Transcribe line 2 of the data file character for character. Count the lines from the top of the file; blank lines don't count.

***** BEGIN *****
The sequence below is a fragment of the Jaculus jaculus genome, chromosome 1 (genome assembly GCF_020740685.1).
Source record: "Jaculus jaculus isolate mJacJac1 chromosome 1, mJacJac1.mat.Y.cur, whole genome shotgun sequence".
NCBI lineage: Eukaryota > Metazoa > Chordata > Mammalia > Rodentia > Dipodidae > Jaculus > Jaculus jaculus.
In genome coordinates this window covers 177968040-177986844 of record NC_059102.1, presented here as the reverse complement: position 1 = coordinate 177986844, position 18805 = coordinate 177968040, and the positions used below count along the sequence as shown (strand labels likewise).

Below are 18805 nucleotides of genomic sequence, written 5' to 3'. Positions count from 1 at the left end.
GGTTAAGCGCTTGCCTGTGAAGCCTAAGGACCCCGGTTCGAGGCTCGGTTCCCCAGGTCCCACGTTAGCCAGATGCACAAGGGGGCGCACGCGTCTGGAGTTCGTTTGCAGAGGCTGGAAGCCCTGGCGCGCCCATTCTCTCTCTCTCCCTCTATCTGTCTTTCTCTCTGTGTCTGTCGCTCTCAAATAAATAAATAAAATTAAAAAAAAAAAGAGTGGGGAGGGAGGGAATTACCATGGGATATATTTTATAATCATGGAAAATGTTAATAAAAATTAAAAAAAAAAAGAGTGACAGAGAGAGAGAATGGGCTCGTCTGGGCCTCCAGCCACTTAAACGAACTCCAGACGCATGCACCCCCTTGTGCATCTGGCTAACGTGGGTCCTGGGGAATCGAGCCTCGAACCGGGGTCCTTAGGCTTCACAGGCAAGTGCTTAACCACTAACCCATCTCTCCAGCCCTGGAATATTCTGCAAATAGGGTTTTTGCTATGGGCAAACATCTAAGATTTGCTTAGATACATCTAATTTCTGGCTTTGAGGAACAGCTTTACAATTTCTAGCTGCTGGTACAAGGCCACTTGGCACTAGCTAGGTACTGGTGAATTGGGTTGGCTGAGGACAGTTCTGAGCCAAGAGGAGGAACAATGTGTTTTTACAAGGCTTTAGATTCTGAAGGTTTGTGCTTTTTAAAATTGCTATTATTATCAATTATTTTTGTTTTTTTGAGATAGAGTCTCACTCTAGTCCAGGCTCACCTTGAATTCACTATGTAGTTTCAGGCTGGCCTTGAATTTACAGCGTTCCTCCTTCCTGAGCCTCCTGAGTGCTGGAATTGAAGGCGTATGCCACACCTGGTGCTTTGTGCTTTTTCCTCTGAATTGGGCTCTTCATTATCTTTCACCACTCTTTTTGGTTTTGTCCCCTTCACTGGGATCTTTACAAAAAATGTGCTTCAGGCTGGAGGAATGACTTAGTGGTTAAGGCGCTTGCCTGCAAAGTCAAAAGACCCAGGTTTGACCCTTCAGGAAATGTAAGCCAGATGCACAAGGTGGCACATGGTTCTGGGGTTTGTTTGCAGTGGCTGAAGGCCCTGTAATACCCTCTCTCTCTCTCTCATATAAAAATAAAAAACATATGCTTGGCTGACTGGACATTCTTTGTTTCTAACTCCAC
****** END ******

Source record: "Jaculus jaculus isolate mJacJac1 chromosome 1, mJacJac1.mat.Y.cur, whole genome shotgun sequence".